Steve Andrews looks at a profit-making petition platform's questionable relationship with the cab company
You might be a centrist if…
What does 'centrist' mean? Tom Walker identifies the key markers to help you spot centrism in the wild
Black Journalism Fund Open Editorial Meeting in Leeds
Friday 13th October, 5pm to 7pm, meeting inside the Laidlaw Library, Leeds University
This leadership contest can transform Scottish Labour
Martyn Cook argues that with a new left-wing leader the Scottish Labour Party can make a comeback
Review: No Is Not Enough
Samir Dathi reviews No Is Not Enough: Defeating the New Shock Politics, by Naomi Klein
Building Corbyn’s Labour from the ground up: How ‘the left’ won in Hackney South
Heather Mendick has gone from phone-banker at Corbyn for Leader to Hackney Momentum organiser to secretary of her local party. Here, she shares her top tips on transforming Labour from the bottom up
Five things to know about the independence movement in Catalonia
James O'Nions looks at the underlying dynamics of the Catalan independence movement
‘This building will be a library!’ From referendum to general strike in Catalonia
Ignasi Bernat and David Whyte report from the Catalan general strike, as the movements prepare to build a new republic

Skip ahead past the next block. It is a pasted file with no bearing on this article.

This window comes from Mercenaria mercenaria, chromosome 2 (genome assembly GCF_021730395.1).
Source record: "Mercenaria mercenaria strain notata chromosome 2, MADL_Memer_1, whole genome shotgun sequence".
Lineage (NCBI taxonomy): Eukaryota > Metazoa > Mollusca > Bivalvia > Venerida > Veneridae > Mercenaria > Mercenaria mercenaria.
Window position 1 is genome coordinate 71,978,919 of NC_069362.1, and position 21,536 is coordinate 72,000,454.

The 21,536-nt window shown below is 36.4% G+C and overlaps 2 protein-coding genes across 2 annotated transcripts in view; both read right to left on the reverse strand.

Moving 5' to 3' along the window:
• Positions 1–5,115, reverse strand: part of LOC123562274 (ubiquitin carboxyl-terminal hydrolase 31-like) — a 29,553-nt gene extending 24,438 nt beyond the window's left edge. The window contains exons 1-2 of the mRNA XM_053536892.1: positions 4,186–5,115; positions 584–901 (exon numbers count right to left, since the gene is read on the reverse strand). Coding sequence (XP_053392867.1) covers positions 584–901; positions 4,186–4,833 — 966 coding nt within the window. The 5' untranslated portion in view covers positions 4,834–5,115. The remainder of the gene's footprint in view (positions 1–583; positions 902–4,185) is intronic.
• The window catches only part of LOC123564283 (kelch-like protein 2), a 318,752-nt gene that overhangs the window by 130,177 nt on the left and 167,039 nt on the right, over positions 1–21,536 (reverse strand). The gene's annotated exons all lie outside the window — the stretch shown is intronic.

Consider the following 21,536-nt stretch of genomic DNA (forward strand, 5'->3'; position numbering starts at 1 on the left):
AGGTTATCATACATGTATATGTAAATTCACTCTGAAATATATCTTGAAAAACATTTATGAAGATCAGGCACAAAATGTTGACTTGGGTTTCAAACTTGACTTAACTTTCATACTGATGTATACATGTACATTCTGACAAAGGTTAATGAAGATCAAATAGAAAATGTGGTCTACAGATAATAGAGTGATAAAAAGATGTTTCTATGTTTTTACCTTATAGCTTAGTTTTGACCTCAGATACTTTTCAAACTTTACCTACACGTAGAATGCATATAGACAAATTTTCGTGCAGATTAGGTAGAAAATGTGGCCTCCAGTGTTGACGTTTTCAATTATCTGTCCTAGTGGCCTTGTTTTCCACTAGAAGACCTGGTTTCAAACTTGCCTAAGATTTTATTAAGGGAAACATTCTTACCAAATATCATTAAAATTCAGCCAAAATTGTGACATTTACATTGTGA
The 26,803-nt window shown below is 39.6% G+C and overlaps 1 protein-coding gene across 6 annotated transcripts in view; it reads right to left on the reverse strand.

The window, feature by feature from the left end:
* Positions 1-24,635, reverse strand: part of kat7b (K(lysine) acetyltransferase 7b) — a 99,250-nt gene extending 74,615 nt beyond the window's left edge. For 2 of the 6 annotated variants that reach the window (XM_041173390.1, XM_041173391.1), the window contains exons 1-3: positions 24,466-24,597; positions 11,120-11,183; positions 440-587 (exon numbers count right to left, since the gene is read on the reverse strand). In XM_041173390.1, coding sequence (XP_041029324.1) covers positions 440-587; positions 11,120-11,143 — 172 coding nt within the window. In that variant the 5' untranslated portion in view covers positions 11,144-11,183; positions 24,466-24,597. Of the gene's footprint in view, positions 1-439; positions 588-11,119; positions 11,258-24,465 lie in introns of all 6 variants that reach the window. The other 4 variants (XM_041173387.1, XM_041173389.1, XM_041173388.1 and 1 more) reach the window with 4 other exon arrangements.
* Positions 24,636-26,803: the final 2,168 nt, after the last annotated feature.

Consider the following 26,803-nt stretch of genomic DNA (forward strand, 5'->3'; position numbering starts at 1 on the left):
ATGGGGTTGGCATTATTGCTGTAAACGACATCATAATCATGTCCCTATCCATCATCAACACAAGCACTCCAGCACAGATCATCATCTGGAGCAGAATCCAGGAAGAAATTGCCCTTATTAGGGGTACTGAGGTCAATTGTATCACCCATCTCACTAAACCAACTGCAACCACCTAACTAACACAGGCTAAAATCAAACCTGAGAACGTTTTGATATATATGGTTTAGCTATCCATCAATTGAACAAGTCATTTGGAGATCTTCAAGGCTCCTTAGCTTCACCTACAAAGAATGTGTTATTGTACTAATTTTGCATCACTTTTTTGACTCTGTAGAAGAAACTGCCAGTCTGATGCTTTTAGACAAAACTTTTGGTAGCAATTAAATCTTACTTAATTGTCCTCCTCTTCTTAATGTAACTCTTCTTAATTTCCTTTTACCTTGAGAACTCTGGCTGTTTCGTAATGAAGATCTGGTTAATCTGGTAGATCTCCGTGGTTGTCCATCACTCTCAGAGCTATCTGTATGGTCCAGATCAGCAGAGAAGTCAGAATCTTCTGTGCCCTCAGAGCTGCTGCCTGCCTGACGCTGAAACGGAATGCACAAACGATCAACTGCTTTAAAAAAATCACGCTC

Chlorine chickens are just the start: Liam Fox’s Brexit trade free-for-all
A hard-right free marketer is now in charge of our trade policy. We urgently need to develop an alternative vision, writes Nick Dearden
There is no ‘cult of Corbyn’ – this is a movement preparing for power
The pundits still don’t understand that Labour’s new energy is about ‘we’ not ‘me’, writes Hilary Wainwright
Debt relief for the hurricane-hit islands is the least we should do
As the devastation from recent hurricanes in the Caribbean becomes clearer, the calls for debt relief for affected countries grow stronger, writes Tim Jones
‘Your credit score is not sufficient to enter this location’: the risks of the ‘smart city’
Jathan Sadowski explains techno-political trends of exclusion and enforcement in our cities, and how to overcome this new type of digital oppression
Why I’m standing with pregnant women and resisting NHS passport checks
Dr Joanna Dobbin says the government is making migrant women afraid to seek healthcare, increasing their chances of complications or even death